Have you ever felt a small (or maybe not so small) vibration when you turn onto the highway? Or maybe you’ve noticed that one part of your tires is more worn out than the other?
There’s a good chance that your tires are out of balance.
Our cars and trucks cover a lot of distance, over many different types of terrain. So it’s natural that tires go out of balance from time to time. It could be something that builds up over time and is caused by things like bad roads, to a sudden shock like hitting a big pothole. If the problem is identified and corrected quickly, there should be no long-term damage to your vehicle.
Even though there could be other reasons why you’re getting steering wheel ‘jump’, (like having a bent/dented rim or worn brakes or suspension parts) tires are often the culprit and they’re the easiest to fix.
It’s important to have your wheels and tires balanced for two main reasons:
Safety and cost.
Unbalanced tires can negatively impact how your vehicle handles, especially in wet or icy conditions. Unbalanced tires can end up ‘fighting’ each other and will affect your steering. The vehicle will start to pull in a certain direction and you will have to constantly have to pull it back to center or countersteer the car. Not only is this dangerous, but it’s also really tiring on long trips.
Unbalanced tires also cause premature and uneven wear. Because the tires are ‘fighting’ each other, and have to be constantly corrected, they will start to wear out much faster. If you’ve spent good money on a good set of tires, the last thing you want to be doing is shelling out more cash for a brand new set.
A wheel and tire can be unbalanced in two ways: Static Imbalance and Dynamic Imbalance. A static imbalance is when the tire is spinning elliptically instead of in a circle and makes the tire ‘bounce’ up and down. A dynamic imbalance is when you have a heavy spot that is off the midline of the wheel and makes the wheel ‘wobble’ left to right.
Both of these can occur on the same wheel and need to be corrected for it to run true. So how do you correct an unbalanced tire? Well, you balance it! :-)
When a wheel is balanced, it is taken off the car and placed on a machine that first identifies the unbalanced spot (or spots) on the tire. Then the operator adds weights to counterbalance the wheel until it runs as straight as possible (Also known as ‘true’). Once the wheel runs ‘true’, it can then be remounted to the vehicle.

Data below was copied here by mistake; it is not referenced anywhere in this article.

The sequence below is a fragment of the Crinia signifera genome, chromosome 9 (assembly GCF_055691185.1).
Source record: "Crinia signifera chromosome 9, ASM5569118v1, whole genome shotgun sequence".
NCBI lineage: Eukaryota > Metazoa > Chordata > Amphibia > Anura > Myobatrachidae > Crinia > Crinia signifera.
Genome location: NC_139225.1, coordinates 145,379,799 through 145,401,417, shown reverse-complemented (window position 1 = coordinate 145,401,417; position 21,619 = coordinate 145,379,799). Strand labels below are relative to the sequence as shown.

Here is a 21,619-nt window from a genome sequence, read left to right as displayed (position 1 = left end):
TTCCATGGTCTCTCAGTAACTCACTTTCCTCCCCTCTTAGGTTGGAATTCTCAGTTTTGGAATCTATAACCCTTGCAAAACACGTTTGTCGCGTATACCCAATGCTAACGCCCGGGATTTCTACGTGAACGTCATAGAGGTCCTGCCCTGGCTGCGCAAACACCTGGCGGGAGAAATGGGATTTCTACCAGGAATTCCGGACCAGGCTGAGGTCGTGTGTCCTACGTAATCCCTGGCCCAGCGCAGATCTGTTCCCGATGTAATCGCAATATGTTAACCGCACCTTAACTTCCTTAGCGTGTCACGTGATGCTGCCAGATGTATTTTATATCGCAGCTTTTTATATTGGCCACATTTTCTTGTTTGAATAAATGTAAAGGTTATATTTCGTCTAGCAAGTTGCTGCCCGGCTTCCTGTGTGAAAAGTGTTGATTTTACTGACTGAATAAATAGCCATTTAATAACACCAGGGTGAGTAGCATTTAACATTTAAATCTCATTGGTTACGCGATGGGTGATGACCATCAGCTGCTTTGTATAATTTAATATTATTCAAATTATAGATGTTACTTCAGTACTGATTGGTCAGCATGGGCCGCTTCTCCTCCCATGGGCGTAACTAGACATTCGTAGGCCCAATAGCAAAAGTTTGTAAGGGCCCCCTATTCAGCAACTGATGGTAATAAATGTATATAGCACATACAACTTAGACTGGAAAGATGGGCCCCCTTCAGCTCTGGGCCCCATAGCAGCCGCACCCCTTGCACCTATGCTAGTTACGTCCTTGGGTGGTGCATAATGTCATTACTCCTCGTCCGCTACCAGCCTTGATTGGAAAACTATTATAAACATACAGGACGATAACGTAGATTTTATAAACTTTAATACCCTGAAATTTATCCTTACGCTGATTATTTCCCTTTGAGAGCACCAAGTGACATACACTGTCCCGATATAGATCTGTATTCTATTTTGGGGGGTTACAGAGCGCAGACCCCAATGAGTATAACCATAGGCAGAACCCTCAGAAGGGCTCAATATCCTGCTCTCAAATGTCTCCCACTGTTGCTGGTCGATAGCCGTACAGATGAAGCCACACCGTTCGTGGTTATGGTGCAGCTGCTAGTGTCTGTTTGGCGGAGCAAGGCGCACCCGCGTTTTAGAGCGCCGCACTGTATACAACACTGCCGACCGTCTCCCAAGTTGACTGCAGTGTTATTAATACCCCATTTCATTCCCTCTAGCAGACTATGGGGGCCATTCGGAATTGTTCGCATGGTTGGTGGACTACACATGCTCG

Now there are two types of wheel balancing techniques available:
Static and Dynamic Balancing
Static balancing is an older method, where the wheel is put on a machine that has a horizontal axle similar to a vehicle axle. The wheel is then allowed to sit and the heaviest part of the wheel will rotate to the bottom - this should be the unbalanced part. In older static balancers, an oil filled sighting gauge (bubble gauge) is then used to work out exactly how imbalanced a wheel is (called bubble balancing). Newer static balancers have machines that work out the imbalance. Once the balance is confirmed, weights are attached to the centreline of the wheel to correct the imbalance. You can actually get tools to do static balancing at home - but it takes a lot of skill to get right because you need to get the weight balance just right for the wheel to be properly balanced.
Dynamic Balancing is when the wheel and tire are clamped on a machine and spun at speeds of approximately 10-15 mph or 55-60 mph. Sensors then pick up where the imbalance is on the tire as it rotates as well as where counterbalances should be placed. Dynamic Balancing picks up on both static and dynamic imbalances.
Static balancers often use one weight along the midline of the wheel to balance. Because of the higher accuracy of Dynamic balancers, they can use two weights to balance the tire. These two weights can be placed at different points along the wheel, not just the centreline. Which means a smoother that is running as ‘true’ as possible.